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What is the Tennessee Hands-Free Law?

Woman driving car and talking on mobile phone while holding it in front of her.

Distracted driving is a significant threat to road users

The rise of smartphones and other portable electronic devices has had an unfortunate unintended consequence: a significant uptick in car accidents caused by distracted driving. When motorists don’t give their full attention to the road, the consequences can be deadly. Distracted drivers can rear-end other vehicles, drift into the oncoming lane, and run over vulnerable road users such as pedestrians and cyclists. We’re participating in Distracted Driving Awareness Month because we’ve seen the devastation caused by distracted drivers over and over again.

As with any new technology, the law has taken some time to catch up. Tennessee’s “Hands-Free” law, which went into effect in 2019, is an important step in the right direction. However, not all forms of distracted driving are covered by the law, so just because motorists comply with the law doesn’t mean they are safe and responsible. That’s why accountability for distracted driving wrecks is so important.

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    What is distracted driving?

    Broadly speaking, distracted driving is anything that takes a driver’s attention off the road. There are three general categories of distractions behind the wheel:

    • Visual distraction: anything that takes a driver’s eyes off the road.
    • Manual distraction: anything that takes a driver’s hands off the wheel.
    • Cognitive distraction: anything that takes a driver’s mind off the task of safely operating their vehicle.

    It’s easy to see why smartphone use is so distracting: it falls into all three categories. Holding a phone takes at least one hand off the wheel (manual distraction), and reading or composing messages takes the eyes off the road (visual distraction). Furthermore, talking on a phone or sending and receiving messages using a phone takes the driver’s mind off the task of driving (cognitive distraction).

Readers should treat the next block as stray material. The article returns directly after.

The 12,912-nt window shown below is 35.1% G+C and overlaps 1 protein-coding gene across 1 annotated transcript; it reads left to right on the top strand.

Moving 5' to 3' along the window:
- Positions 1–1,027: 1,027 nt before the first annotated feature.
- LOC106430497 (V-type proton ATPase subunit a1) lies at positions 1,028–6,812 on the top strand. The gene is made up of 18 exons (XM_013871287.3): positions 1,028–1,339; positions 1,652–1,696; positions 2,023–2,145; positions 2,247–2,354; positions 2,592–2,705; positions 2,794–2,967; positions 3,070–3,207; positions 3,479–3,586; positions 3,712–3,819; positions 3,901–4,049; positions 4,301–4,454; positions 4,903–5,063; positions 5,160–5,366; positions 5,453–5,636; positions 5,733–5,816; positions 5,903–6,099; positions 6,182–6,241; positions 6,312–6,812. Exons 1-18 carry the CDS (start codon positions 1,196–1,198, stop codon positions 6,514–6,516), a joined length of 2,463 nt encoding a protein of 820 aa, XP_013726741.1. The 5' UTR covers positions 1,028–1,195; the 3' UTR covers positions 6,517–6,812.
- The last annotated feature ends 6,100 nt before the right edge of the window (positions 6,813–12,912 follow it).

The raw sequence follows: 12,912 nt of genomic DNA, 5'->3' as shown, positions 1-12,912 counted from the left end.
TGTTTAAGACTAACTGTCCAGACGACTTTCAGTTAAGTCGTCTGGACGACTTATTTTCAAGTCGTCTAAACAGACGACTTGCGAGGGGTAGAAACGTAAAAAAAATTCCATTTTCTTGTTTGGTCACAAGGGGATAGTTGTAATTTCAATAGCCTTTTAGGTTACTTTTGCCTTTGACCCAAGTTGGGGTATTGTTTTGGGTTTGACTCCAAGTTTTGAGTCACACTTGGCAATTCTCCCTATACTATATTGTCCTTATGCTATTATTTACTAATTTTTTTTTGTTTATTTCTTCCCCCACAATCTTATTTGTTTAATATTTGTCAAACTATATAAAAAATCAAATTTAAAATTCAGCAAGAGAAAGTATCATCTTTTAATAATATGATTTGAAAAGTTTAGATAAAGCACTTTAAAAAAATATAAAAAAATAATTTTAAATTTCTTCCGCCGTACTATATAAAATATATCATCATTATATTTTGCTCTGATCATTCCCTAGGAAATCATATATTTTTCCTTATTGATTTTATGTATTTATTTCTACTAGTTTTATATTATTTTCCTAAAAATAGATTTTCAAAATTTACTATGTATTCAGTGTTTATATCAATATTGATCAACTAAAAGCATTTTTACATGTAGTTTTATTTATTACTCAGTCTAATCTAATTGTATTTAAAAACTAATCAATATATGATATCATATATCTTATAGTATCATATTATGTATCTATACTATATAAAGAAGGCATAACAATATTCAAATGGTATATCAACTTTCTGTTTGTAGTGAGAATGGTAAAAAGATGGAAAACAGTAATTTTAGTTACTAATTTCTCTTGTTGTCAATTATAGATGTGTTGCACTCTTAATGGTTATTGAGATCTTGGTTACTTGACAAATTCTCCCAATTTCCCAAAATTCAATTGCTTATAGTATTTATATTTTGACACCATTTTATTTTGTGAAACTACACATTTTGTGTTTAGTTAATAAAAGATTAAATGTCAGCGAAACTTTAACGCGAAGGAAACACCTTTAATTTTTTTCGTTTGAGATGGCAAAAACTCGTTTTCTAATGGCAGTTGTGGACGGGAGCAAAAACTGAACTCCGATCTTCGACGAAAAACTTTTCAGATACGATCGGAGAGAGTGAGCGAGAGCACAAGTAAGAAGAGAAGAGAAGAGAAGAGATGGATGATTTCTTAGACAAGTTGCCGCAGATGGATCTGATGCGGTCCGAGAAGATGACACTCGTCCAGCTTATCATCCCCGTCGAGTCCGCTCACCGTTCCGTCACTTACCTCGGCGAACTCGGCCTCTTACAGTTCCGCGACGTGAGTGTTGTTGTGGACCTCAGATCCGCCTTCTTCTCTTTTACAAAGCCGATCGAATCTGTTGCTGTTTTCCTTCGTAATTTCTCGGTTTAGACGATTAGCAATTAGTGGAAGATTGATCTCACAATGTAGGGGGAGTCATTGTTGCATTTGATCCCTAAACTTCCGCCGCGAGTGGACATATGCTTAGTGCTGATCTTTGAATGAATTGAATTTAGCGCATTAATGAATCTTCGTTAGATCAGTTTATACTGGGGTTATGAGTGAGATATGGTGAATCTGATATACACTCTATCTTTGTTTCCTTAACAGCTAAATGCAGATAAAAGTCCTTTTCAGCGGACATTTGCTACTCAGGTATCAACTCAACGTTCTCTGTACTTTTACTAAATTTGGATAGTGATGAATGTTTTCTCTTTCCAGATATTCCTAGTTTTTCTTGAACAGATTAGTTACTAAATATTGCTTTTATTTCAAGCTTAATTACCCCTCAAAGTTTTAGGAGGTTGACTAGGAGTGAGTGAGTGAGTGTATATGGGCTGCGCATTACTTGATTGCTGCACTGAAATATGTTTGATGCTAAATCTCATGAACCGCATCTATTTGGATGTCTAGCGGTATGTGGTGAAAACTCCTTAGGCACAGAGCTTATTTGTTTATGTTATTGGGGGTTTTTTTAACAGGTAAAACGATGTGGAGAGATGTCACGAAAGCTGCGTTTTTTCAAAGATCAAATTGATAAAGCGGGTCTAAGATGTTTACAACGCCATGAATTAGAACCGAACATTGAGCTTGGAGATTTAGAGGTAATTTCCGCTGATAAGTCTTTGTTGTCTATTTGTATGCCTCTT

That’s why many states, including Tennessee, have laws specifically prohibiting handheld cell phone use.

    What the Tennessee hands-free law requires

    Under the Tennessee hands-free law, it is illegal for a driver to:

    • Hold a cellphone or other mobile device with any part of the body – this makes “hands-free” a bit of a misnomer since it’s just as illegal to hold your phone, for instance, between your head and shoulder,
    • Write, send, or read any text-based communication while driving,
    • Reach for a cellphone or mobile device in a manner that takes them out of a seated driving position,
    • Watch a movie or video on a mobile device, or
    • Record or broadcast video on a mobile device while driving (note that this does not apply to dashcams and similar continuous video recording devices).

    The hands-free law has exceptions for law enforcement, emergency personnel, and similar officials, as well as drivers communicating with those services in true emergency situations. Otherwise, your vehicle needs to be lawfully stopped or parked before you can legally use an electronic device.

    Remember, hands-free is not risk-free

    Under the Tennessee law, it’s legal to talk on a cellphone or otherwise use a mobile device for purposes that don’t involve video (such as streaming music), as long as you use a headset or similar hands-free technology. But it’s important to remember that while hands-free devices can mitigate the manual and visual distractions that come with cellphone use, they do not eliminate cognitive distraction. In other words, even if your hands are on the wheel and your eyes are on the road, your mind is still distracted, and that can lead to serious accidents.

    If you must use a mobile device while driving—for instance, to send or read an urgent message—then the best practice is to find a safe place to park or pull over, send or read your message, and take a minute to allow your mind to re-focus before you pull back into the road. If it’s not important enough to stop, then it can wait until you arrive at your destination.

    If you’ve been hit by a distracted driver, our law firm can help

    Distracted driving is serious business. People are severely injured in distracted driving wrecks every day. Even if the driver who hit you didn’t violate a specific law like the hands-free law, they didn’t meet their general legal responsibility to operate their vehicle in a safe manner. That means they can be held accountable through the civil justice system.

    If you were hit by a distracted driver in Middle Tennessee, you need to take immediate legal action to protect your rights. Contact the Law Office of Eric Beasley today for a free, confidential consultation. We have offices in Nashville and Goodlettsville.

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